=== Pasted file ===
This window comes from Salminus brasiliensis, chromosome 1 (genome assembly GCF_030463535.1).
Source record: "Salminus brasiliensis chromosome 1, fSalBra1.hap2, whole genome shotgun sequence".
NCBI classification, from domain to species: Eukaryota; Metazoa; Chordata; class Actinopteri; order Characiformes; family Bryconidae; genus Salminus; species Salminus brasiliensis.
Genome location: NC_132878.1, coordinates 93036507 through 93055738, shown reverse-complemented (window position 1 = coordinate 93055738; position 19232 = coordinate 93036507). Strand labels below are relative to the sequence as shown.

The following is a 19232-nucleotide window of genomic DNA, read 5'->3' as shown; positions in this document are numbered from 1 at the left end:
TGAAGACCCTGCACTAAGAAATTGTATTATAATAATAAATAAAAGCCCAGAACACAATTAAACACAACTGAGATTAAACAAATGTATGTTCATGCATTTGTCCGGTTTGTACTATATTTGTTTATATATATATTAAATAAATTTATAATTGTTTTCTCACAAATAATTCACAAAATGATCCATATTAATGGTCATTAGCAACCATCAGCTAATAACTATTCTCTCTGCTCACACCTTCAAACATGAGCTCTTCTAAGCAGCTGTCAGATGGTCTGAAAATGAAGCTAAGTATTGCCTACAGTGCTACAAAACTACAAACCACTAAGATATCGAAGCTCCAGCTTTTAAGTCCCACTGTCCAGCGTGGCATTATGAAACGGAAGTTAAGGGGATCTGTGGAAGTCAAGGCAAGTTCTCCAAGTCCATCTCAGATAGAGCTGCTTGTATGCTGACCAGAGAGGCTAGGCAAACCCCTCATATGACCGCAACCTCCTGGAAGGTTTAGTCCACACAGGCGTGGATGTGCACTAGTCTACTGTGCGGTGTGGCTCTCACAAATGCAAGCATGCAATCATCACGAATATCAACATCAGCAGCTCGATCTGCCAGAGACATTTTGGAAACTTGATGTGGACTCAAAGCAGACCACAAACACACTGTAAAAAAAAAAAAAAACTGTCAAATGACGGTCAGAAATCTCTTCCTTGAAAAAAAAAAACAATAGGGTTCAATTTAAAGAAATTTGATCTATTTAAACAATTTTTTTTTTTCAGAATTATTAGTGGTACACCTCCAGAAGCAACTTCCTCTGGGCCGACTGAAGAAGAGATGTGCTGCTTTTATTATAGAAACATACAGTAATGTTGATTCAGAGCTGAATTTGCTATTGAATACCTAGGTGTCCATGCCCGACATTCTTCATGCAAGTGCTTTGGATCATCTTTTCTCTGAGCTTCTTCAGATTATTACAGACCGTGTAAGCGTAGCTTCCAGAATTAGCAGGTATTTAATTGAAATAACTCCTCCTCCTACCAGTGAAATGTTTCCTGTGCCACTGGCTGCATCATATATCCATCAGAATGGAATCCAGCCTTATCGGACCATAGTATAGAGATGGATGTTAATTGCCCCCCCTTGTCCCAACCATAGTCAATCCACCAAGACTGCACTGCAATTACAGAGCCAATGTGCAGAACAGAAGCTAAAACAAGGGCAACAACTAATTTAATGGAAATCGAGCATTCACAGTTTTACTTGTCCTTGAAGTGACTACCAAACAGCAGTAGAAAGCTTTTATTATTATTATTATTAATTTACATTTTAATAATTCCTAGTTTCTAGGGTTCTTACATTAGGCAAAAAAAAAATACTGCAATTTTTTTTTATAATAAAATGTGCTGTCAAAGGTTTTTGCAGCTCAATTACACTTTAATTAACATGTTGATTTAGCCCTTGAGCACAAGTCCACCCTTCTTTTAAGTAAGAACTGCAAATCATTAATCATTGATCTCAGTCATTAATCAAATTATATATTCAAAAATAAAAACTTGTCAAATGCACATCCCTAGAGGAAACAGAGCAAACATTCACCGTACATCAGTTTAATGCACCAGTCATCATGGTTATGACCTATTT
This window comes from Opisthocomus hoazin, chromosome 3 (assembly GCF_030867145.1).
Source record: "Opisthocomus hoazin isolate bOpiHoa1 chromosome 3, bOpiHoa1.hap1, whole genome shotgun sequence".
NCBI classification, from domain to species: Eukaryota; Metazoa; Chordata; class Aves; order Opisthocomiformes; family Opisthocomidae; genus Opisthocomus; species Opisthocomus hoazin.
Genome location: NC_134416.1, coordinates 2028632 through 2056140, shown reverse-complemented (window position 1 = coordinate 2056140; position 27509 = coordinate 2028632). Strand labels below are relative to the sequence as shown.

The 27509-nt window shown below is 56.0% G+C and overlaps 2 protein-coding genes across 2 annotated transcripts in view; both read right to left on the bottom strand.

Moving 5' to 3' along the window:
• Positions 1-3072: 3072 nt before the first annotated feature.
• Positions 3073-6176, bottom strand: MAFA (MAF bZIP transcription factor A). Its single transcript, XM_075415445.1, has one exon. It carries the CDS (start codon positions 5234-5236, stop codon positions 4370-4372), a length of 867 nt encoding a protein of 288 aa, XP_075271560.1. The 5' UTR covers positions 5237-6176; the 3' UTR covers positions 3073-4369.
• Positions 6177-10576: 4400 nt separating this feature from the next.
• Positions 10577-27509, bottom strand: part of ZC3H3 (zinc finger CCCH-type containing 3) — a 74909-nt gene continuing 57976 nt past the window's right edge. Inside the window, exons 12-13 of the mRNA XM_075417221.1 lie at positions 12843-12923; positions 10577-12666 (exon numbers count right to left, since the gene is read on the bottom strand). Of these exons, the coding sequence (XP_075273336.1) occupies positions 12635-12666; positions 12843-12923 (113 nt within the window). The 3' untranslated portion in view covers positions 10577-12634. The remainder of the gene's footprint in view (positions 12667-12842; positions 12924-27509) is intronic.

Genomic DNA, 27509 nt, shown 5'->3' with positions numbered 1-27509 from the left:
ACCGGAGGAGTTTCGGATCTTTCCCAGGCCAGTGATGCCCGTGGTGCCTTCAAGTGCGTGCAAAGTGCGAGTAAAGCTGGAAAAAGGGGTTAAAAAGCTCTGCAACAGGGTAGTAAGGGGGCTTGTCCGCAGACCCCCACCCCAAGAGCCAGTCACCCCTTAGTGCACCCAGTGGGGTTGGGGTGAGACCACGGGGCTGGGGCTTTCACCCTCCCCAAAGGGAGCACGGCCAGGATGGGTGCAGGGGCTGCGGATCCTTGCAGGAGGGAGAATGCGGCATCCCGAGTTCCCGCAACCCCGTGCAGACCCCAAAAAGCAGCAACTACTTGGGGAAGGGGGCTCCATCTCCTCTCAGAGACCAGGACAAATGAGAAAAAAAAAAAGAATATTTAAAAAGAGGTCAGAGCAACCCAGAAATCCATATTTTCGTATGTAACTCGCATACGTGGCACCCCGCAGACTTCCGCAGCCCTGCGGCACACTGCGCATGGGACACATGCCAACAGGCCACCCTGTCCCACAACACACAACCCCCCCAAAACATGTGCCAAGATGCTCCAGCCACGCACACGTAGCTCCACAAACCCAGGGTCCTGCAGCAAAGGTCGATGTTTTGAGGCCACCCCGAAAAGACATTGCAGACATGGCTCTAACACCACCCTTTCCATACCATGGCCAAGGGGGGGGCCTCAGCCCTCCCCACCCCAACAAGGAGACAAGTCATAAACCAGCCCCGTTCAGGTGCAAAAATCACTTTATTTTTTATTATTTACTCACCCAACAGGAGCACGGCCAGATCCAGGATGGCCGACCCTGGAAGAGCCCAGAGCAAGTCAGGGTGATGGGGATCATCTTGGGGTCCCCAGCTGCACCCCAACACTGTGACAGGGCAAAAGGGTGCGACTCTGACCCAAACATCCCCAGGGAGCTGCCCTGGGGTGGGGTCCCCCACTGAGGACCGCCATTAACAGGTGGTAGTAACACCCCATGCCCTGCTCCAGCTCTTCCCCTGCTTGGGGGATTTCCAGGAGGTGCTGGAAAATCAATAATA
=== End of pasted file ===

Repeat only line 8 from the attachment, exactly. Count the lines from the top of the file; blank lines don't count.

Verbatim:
Source record: "Opisthocomus hoazin isolate bOpiHoa1 chromosome 3, bOpiHoa1.hap1, whole genome shotgun sequence".